The most significant driver of the financial markets over the past seven years has been the relentless effort of the Federal Reserve and other global central banks to push down interest rates. These near-zero short-term rates have had profound ramifications. Prices on other assets (such as stocks) have risen as investors have moved out of traditional safe havens into more risky investments as they search for better returns.

While the Federal Reserve appears poised to finally allow short-term rates to begin an ascent from their current near-zero level, there is no indication that other central banks globally are ready to follow suit. This will limit the Fed’s ability to raise rates in the U.S., and likely means that historically low interest rates will be with us for some time.

Retirees have arguably been the group hardest hit by this extended near-zero interest-rate policy. Traditional savings products (e.g., money-market funds and bank CDs) yield very little, eliminating one traditional safe haven. Bonds performed well initially as interest rates declined (bond prices rise as yields fall), but with rates now at rock-bottom levels and poised to rise, bond prospects going forward are very much in question.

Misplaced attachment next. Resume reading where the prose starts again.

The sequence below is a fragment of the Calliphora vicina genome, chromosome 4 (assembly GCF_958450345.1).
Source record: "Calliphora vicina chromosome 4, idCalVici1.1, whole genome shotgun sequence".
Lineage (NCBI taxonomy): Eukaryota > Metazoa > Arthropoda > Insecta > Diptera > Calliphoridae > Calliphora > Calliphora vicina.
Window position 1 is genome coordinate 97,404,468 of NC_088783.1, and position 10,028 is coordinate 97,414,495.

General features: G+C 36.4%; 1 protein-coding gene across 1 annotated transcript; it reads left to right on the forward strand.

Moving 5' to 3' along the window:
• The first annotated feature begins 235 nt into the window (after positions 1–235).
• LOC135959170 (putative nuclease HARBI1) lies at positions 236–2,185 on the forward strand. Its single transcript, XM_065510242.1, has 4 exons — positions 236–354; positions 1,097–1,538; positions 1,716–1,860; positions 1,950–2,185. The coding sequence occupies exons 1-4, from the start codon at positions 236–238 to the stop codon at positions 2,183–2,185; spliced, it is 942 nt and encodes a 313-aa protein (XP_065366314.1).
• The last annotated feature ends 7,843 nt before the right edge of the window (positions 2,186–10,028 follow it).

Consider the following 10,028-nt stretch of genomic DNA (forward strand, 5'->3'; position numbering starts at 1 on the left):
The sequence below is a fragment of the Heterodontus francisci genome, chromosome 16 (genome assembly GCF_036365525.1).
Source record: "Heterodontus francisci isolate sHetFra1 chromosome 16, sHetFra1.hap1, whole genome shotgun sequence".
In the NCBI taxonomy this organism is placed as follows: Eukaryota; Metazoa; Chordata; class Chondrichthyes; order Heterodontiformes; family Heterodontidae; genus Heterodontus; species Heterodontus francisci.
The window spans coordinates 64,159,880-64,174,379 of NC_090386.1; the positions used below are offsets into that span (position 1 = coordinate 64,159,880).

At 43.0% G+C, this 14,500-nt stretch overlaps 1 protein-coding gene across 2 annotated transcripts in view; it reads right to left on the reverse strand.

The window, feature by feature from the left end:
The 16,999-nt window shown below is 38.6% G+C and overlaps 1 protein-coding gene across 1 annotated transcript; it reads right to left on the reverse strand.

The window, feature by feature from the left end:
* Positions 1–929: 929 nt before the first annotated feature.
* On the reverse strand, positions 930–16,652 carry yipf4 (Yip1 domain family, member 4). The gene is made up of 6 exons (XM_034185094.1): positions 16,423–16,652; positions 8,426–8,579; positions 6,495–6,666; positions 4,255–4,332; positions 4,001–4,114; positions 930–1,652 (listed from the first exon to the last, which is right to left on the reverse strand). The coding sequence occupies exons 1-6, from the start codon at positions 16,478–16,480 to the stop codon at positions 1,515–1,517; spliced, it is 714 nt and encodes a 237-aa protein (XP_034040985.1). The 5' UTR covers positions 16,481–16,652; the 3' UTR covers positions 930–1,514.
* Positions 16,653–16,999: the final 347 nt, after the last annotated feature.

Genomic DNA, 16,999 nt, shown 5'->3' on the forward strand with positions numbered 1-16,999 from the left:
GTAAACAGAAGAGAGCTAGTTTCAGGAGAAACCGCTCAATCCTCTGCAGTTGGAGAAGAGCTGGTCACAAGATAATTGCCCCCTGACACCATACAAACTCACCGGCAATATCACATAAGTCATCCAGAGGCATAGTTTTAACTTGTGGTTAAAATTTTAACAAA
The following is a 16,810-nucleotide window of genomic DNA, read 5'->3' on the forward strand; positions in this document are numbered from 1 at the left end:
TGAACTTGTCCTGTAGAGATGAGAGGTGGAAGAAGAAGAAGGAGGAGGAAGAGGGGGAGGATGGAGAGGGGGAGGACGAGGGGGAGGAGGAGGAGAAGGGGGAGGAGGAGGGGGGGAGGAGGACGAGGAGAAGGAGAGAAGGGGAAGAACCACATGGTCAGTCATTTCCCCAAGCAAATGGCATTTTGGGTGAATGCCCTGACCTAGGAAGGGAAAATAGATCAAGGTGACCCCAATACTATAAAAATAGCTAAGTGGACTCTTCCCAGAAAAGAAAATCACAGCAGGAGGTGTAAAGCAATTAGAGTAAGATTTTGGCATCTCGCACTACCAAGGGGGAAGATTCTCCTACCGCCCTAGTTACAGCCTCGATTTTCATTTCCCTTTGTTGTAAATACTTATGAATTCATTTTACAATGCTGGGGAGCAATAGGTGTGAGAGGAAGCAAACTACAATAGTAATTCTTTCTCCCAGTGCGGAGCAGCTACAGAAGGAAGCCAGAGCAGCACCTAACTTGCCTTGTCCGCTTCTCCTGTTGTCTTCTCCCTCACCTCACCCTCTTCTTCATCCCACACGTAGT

In their search for alternative sources of current income, some retirees have turned to dividend-paying stocks. This has worked out quite well over the past several years, as stocks have risen consistently and dramatically since the spring of 2009.

The current yield landscape

It’s easy to understand the appeal of exchanging bonds for dividend-paying stocks when the recent statistics of both are considered. As the nearby table shows, as of November 10, the Vanguard Intermediate-Term Bond Fund was yielding 2.7%, but its total year-to-date return for 2015 (including that yield) was only 0.9%. In contrast, the Vanguard High Dividend Yield ETF was yielding 3.1%, with a year-to-date total gain of 1.0%. (In both cases, the total return is less than the current yield, indicating that the value of the stocks and bonds in the portfolios has declined this year, offsetting some of the income earned.)